A customer of the Toronto Public Library thinks the Dr. Seuss book Hop on Pop should be removed from the library’s collection because it encourages children to use violence against their fathers.
One morning when I was 12, I was munching on cereal and flipping through the newspaper in search of the comics.
I couldn’t get past the front-page story. It was about a young boy in Pakistan, a child labourer named Iqbal Masih.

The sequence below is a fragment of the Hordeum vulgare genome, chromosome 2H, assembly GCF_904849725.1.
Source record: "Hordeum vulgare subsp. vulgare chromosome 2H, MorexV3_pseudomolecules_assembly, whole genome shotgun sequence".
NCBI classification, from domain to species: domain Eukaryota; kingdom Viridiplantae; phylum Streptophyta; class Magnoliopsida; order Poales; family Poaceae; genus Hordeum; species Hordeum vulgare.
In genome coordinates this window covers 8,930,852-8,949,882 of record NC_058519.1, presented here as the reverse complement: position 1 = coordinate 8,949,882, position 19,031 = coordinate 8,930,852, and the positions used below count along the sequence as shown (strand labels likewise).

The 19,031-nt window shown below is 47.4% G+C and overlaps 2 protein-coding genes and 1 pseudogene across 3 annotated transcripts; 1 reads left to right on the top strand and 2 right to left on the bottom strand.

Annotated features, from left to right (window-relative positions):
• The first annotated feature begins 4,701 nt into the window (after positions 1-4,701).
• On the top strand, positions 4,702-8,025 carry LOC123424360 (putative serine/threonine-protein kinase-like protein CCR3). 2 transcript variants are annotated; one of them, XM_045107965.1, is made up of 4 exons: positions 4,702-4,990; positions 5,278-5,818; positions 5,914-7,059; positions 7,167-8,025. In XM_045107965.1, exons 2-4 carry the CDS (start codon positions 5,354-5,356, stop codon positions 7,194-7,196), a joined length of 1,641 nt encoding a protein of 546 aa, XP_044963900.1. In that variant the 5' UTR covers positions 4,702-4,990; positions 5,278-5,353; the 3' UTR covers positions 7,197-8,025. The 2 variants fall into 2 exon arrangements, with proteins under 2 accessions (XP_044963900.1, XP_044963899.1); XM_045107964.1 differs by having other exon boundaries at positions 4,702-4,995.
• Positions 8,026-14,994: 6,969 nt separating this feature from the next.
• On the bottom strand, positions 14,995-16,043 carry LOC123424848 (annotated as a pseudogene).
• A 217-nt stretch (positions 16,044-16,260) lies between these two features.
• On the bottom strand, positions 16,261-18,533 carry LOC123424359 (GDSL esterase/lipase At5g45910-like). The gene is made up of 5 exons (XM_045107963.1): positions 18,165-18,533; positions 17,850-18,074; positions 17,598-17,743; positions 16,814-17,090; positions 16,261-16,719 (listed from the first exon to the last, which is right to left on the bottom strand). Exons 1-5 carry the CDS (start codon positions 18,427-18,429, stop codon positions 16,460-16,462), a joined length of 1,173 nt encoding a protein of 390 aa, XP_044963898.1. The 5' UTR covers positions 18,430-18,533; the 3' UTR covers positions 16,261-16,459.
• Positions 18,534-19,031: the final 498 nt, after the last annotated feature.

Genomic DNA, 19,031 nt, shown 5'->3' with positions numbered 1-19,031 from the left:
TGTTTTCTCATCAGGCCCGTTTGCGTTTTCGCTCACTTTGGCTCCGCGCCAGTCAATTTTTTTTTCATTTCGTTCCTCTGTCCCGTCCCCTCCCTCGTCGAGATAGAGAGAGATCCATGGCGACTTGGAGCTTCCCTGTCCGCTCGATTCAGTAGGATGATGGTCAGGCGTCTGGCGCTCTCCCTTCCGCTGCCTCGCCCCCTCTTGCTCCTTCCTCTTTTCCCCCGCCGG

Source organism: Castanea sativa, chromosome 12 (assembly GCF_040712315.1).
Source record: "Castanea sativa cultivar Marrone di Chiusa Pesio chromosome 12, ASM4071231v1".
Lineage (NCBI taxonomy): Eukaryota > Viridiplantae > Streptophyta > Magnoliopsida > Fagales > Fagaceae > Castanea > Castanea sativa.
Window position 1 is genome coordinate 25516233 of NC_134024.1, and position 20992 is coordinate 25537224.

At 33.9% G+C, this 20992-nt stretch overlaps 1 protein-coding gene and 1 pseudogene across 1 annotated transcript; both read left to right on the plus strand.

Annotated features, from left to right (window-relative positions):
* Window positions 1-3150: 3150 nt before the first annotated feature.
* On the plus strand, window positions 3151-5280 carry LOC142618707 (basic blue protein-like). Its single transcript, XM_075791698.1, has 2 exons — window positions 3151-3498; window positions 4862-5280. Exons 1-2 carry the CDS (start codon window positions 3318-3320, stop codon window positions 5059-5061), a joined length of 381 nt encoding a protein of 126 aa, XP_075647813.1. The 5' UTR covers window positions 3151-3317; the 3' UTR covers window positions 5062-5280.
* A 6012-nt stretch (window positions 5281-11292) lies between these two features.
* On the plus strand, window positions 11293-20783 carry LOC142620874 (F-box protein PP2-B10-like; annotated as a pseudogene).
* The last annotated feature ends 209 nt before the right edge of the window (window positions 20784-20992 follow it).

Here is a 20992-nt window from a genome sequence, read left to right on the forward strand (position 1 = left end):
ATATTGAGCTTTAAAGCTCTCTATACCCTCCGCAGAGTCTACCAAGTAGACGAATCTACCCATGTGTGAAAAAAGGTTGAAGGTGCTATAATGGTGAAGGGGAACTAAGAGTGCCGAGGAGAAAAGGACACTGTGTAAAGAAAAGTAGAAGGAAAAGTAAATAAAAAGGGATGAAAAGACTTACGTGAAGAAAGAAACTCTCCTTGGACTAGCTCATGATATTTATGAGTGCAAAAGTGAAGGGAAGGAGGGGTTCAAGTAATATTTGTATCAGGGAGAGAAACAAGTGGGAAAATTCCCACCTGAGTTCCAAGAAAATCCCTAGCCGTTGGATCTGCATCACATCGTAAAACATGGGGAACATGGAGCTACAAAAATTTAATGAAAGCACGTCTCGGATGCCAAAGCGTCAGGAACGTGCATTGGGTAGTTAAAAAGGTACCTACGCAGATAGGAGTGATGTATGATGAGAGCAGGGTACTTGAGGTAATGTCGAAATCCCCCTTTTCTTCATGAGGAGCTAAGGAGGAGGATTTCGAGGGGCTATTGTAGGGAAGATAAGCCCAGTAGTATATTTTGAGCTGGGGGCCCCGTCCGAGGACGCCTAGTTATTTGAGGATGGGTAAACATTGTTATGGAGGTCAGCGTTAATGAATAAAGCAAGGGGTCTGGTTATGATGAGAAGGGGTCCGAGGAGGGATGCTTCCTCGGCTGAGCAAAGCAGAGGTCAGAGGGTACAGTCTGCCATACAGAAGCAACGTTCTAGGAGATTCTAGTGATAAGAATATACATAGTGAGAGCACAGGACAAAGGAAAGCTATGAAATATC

When he was just four years old, Iqbal went to work in a cramped, dusty room for 12 hours a day, six days a week, weaving carpets in a factory.
Iqbal was 12. I was 12.
I knew I had to do something for him. But what?
I hadn’t been looking to make a big difference in the world. I was looking for Calvin and Hobbes!
Still, I tore out Iqbal’s story and brought it to school.